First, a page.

It’s also fun to save up your elective classes and take classes you never would at home, just for the fun of it. Here I’ve got one class called ‘Spanish Art in the Museums of Madrid’. At first glance it has nothing to do with my actual degree, but it’s fun and it’s helping me understand more about the history of the country I’m living in.

Another of my classes is ‘European History of the 20th Century’. I haven’t studied a lot of history before, but it is so different learning it in the place where it happened, by people it actually effected.

Take the time to travel on the weekends and explore a new part of the world

On a quick weekend jaunt to Lyon, France

If I was at home and said I wanted to take a trip to Portugal for the weekend, people would think I was mad. That would cost you probably $2,000 and a good 60 hours just to get there and back.

Right now it would cost me maybe €100 and three hours in travel time there and back.

That is so cool! At home you couldn’t even leave the state in that time, but here a couple of hours in almost any direction gets you to a whole new country. It can sometimes take a bit of advance planning to get the cheap prices to get there, but it’s so worth it when you can.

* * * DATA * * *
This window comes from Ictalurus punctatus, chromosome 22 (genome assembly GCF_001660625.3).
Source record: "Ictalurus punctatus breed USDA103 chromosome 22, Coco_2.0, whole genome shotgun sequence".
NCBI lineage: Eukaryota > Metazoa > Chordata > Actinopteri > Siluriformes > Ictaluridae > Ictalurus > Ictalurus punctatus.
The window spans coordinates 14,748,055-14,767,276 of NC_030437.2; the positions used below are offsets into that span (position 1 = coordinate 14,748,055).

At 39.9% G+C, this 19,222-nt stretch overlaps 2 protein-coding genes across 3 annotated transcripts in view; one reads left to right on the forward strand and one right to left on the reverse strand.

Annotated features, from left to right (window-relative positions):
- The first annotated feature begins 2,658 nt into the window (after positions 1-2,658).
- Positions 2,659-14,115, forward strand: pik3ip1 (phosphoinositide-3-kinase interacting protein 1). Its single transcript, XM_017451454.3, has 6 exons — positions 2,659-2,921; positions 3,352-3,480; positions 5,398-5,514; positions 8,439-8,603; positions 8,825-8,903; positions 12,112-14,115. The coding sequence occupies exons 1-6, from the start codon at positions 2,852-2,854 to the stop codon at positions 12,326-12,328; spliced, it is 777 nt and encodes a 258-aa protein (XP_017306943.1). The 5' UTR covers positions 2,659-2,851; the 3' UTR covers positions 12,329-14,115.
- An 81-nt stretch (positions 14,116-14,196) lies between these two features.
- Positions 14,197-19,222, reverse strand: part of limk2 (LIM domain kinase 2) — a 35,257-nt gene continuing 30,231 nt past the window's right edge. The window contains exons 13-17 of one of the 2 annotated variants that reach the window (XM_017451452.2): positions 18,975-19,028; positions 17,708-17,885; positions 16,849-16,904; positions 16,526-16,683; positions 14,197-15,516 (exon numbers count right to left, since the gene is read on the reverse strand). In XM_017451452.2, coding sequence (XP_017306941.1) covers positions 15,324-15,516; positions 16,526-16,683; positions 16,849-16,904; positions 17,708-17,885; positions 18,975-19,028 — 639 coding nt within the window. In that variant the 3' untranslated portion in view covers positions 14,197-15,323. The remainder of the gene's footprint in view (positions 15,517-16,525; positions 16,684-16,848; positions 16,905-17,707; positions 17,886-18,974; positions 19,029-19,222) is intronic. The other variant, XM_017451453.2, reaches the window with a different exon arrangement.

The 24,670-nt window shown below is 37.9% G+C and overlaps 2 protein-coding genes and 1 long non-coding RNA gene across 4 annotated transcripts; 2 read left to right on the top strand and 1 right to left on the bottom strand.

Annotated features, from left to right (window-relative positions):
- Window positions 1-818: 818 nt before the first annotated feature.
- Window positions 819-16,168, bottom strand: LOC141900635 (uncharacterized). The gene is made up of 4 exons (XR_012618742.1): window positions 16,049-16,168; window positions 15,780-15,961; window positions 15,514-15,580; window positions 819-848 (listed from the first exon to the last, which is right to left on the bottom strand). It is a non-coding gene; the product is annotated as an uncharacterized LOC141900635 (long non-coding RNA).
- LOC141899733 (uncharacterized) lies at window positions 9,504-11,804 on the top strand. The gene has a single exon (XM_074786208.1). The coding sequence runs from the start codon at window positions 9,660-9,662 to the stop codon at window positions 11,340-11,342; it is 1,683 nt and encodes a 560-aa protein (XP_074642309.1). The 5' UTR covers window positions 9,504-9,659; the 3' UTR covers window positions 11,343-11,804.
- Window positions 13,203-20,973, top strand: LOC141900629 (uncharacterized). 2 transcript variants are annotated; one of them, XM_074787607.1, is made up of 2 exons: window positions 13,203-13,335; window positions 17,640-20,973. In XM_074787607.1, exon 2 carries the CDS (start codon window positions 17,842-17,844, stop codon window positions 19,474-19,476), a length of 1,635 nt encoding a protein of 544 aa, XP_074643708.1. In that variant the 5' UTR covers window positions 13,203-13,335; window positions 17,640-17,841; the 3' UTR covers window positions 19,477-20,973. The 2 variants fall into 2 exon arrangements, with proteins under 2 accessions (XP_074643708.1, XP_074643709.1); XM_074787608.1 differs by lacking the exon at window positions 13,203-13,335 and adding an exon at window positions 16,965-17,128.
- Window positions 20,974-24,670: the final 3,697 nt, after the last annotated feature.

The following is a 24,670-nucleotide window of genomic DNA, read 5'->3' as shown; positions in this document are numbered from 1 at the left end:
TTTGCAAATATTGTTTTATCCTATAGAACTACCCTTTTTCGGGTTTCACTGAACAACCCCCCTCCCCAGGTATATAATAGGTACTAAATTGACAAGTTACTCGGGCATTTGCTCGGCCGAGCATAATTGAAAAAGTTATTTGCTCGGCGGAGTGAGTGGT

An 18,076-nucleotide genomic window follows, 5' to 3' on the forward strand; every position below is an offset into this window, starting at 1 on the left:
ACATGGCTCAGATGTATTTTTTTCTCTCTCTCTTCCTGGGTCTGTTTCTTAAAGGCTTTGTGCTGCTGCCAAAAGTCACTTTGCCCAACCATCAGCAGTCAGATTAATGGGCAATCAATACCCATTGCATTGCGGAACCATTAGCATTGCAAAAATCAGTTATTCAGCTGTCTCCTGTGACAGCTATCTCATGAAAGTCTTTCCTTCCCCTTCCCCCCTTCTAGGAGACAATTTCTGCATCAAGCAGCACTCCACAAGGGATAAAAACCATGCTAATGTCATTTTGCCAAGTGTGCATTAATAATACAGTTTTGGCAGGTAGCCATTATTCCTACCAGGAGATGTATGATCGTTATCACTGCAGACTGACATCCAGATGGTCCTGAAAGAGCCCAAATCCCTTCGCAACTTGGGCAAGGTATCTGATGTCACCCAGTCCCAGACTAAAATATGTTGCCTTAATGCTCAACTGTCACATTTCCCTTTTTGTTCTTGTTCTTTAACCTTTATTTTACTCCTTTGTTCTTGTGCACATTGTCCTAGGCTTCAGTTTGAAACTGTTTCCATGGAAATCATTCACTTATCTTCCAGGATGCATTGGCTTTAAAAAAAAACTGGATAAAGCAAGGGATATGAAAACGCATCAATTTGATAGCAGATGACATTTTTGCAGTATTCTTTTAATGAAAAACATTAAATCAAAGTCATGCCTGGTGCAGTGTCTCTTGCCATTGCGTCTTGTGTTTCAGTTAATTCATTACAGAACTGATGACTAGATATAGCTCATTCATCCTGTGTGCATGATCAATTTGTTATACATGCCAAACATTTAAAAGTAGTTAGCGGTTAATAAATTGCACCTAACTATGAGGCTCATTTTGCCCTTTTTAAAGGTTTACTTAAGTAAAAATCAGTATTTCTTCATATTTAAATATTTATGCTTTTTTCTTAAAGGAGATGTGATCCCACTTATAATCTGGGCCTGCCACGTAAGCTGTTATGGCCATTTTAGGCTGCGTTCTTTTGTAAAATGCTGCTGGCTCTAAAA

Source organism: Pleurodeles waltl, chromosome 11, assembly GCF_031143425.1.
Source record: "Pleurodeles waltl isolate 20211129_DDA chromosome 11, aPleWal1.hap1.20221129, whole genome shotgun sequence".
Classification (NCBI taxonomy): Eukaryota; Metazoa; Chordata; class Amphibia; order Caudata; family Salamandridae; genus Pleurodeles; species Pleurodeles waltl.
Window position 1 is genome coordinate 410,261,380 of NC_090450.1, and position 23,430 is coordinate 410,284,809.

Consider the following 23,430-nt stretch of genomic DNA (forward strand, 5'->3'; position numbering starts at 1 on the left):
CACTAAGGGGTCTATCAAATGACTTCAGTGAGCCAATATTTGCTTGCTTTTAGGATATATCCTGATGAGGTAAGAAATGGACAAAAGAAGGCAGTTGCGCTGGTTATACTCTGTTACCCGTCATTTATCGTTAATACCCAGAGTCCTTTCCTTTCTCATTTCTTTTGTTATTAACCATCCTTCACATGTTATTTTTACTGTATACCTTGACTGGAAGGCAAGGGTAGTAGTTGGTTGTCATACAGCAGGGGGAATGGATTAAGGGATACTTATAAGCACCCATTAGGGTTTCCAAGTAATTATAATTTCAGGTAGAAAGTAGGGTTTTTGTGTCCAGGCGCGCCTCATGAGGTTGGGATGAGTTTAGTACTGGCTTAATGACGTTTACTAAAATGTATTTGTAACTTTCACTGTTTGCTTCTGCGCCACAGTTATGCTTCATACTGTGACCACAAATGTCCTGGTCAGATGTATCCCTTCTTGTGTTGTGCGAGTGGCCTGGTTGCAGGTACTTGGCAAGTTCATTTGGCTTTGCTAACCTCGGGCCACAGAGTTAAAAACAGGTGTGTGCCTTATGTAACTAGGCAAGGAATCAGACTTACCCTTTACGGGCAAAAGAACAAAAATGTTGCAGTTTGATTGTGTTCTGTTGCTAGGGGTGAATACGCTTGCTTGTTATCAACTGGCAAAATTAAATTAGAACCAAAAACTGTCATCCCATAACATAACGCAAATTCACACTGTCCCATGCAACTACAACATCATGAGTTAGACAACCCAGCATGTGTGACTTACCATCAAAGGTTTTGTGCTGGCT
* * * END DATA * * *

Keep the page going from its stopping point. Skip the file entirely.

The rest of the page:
Along with probably three quarters of the other exchange students I know here, I chose classes here that I liked and were relevant but more importantly gave me Monday’s off uni. So I have three day weekends each and every week, ripe for getting out of the city.

Strengthen your CV by adding international experience

If your visa will let you work in the country (mine won’t), you can try to find an internship just like you would at home. You can try to find part time work somehow related to your degree or the field you want to enter after graduating.

Some universities offer additional diplomas for exchange students, too. My university here offers a diploma in International Relations from a Spanish Perspective and all I had to do was choose courses off a certain list and pay a €20 fee. No additional work, but at the end of the semester I’ll have an actual piece of paper from a Spanish university as well as the exchange experience. It’s probably not really worth much since it’s just a semester’s worth of work, but it’ll look good on a resume.

Go in depth into the culture of a new place

Bocadillo de calamares in Madrid

Having a traditional Spanish sandwich

Okay, so you can do this without doing an exchange. There are ways that it’s easier while on exchange, though.

By studying you’re integrating into life in different way than when you’re just visiting. You’re hanging out with local students. I have my favourite shops here, my favourite bars, my favourite check out guy at the supermarket around the corner. I have Spanish friends showing me the Spanish way to text and eat and go out.

I know several people living with host families here. They have people there all the time to practice their Spanish with, they get home cooked Spanish food every day, and they get to know the daily life of normal Spanish people better than I do living in a flat with other students.

All that said, why on earth would you not study abroad at some point?

When else in your life will you be able to pick up and move without disrupting your life? Your studies will continue as normal; you won’t return and be behind everyone else. It’s such an obviously great way to leave the country I’m completely baffled that relatively few people do it.